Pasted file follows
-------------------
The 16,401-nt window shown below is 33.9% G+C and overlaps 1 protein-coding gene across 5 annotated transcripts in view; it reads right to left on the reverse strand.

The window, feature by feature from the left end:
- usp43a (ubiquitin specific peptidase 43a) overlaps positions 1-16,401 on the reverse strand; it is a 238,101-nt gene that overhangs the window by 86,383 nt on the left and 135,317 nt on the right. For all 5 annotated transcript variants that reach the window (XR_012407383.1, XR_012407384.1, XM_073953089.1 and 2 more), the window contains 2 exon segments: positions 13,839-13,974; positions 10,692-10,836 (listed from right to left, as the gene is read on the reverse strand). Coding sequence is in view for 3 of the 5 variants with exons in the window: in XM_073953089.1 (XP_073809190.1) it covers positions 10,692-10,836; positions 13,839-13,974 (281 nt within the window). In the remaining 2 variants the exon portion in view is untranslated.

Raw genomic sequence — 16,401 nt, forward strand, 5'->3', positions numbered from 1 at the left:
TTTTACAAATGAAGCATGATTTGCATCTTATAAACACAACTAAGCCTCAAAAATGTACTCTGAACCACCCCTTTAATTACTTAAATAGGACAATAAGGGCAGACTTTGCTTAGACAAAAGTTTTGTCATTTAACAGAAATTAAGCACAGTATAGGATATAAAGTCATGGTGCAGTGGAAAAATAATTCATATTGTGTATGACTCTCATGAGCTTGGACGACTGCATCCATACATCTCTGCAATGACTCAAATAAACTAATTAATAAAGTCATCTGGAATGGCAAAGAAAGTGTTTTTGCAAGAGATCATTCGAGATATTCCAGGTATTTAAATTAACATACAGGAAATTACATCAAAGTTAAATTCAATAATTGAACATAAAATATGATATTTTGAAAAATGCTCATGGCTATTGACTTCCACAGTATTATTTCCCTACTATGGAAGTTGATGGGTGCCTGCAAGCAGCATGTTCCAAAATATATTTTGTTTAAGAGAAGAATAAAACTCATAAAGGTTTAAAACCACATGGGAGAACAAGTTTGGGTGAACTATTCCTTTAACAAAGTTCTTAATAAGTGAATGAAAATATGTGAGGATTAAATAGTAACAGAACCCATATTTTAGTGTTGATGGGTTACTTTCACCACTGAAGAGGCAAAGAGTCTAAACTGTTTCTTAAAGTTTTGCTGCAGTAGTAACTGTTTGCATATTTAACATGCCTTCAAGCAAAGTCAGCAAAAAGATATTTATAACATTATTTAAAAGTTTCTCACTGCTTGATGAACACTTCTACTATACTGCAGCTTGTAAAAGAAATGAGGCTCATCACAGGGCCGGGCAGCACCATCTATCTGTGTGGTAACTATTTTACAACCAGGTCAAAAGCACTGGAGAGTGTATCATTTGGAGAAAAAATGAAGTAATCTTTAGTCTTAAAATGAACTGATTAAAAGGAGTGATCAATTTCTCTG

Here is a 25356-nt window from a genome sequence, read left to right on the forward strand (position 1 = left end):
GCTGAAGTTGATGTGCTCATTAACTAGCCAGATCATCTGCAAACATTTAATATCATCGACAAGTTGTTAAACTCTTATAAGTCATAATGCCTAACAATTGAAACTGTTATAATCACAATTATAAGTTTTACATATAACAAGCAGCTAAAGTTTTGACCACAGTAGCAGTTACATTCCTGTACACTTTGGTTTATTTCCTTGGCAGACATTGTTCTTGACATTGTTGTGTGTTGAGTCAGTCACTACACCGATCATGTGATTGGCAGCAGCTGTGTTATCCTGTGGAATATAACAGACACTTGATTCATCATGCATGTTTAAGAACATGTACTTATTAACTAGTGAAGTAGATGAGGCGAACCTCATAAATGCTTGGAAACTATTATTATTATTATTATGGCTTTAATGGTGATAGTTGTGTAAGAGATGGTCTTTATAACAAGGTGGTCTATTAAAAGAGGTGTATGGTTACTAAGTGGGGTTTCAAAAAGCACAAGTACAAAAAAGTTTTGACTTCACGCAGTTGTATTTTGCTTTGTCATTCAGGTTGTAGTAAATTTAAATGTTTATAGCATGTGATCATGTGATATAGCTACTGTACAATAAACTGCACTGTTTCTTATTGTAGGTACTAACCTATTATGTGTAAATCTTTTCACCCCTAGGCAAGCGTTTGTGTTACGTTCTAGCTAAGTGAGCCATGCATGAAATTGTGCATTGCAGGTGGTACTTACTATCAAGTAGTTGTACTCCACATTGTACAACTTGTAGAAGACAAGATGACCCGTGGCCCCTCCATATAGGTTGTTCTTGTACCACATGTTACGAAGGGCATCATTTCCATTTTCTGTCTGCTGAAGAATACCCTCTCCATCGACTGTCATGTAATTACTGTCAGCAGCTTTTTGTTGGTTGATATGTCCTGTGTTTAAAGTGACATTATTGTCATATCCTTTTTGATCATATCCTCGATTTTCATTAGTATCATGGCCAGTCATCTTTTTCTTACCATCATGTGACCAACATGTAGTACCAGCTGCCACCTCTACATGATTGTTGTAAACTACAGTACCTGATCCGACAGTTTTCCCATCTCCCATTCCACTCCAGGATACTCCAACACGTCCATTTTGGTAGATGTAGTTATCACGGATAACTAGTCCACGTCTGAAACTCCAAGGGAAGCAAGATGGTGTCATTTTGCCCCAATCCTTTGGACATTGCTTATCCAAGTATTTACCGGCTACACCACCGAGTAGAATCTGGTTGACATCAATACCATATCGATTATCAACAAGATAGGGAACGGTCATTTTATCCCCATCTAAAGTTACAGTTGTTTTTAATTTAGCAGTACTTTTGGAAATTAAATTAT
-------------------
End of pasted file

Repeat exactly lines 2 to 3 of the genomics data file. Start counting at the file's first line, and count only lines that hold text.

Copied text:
The window, feature by feature from the left end:
- usp43a (ubiquitin specific peptidase 43a) overlaps positions 1-16,401 on the reverse strand; it is a 238,101-nt gene that overhangs the window by 86,383 nt on the left and 135,317 nt on the right. For all 5 annotated transcript variants that reach the window (XR_012407383.1, XR_012407384.1, XM_073953089.1 and 2 more), the window contains 2 exon segments: positions 13,839-13,974; positions 10,692-10,836 (listed from right to left, as the gene is read on the reverse strand). Coding sequence is in view for 3 of the 5 variants with exons in the window: in XM_073953089.1 (XP_073809190.1) it covers positions 10,692-10,836; positions 13,839-13,974 (281 nt within the window). In the remaining 2 variants the exon portion in view is untranslated.